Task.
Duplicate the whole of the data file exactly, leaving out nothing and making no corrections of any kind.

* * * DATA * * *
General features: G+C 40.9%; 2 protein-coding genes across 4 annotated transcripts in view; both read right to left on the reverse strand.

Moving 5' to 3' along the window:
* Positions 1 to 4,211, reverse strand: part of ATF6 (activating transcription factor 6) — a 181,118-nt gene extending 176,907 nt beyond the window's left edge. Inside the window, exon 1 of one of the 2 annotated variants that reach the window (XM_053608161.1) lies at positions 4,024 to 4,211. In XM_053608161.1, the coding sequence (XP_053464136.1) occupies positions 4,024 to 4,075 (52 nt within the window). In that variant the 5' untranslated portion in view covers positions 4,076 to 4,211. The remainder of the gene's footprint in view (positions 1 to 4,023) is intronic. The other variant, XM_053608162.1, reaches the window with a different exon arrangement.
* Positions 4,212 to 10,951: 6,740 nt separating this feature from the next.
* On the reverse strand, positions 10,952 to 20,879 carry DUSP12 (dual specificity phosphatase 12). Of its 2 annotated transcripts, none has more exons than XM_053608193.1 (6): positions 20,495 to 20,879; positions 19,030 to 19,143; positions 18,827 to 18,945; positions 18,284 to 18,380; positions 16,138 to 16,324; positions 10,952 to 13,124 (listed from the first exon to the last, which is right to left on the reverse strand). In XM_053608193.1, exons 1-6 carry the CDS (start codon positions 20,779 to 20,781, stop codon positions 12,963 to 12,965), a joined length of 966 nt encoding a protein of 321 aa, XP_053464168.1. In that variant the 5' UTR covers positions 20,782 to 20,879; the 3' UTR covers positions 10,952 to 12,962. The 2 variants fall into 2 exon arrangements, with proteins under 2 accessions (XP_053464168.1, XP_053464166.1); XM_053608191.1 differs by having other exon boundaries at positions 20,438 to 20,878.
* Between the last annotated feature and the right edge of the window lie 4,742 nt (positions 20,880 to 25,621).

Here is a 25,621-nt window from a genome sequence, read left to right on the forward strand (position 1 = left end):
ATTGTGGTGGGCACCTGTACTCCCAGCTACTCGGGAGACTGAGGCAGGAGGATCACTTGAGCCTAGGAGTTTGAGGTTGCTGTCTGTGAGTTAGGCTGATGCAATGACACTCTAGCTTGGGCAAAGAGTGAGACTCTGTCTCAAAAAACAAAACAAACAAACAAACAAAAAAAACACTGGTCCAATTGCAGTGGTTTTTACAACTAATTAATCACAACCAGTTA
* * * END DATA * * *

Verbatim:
General features: G+C 40.9%; 2 protein-coding genes across 4 annotated transcripts in view; both read right to left on the reverse strand.

Moving 5' to 3' along the window:
* Positions 1 to 4,211, reverse strand: part of ATF6 (activating transcription factor 6) — a 181,118-nt gene extending 176,907 nt beyond the window's left edge. Inside the window, exon 1 of one of the 2 annotated variants that reach the window (XM_053608161.1) lies at positions 4,024 to 4,211. In XM_053608161.1, the coding sequence (XP_053464136.1) occupies positions 4,024 to 4,075 (52 nt within the window). In that variant the 5' untranslated portion in view covers positions 4,076 to 4,211. The remainder of the gene's footprint in view (positions 1 to 4,023) is intronic. The other variant, XM_053608162.1, reaches the window with a different exon arrangement.
* Positions 4,212 to 10,951: 6,740 nt separating this feature from the next.
* On the reverse strand, positions 10,952 to 20,879 carry DUSP12 (dual specificity phosphatase 12). Of its 2 annotated transcripts, none has more exons than XM_053608193.1 (6): positions 20,495 to 20,879; positions 19,030 to 19,143; positions 18,827 to 18,945; positions 18,284 to 18,380; positions 16,138 to 16,324; positions 10,952 to 13,124 (listed from the first exon to the last, which is right to left on the reverse strand). In XM_053608193.1, exons 1-6 carry the CDS (start codon positions 20,779 to 20,781, stop codon positions 12,963 to 12,965), a joined length of 966 nt encoding a protein of 321 aa, XP_053464168.1. In that variant the 5' UTR covers positions 20,782 to 20,879; the 3' UTR covers positions 10,952 to 12,962. The 2 variants fall into 2 exon arrangements, with proteins under 2 accessions (XP_053464168.1, XP_053464166.1); XM_053608191.1 differs by having other exon boundaries at positions 20,438 to 20,878.
* Between the last annotated feature and the right edge of the window lie 4,742 nt (positions 20,880 to 25,621).

Here is a 25,621-nt window from a genome sequence, read left to right on the forward strand (position 1 = left end):
ATTGTGGTGGGCACCTGTACTCCCAGCTACTCGGGAGACTGAGGCAGGAGGATCACTTGAGCCTAGGAGTTTGAGGTTGCTGTCTGTGAGTTAGGCTGATGCAATGACACTCTAGCTTGGGCAAAGAGTGAGACTCTGTCTCAAAAAACAAAACAAACAAACAAACAAAAAAAACACTGGTCCAATTGCAGTGGTTTTTACAACTAATTAATCACAACCAGTTA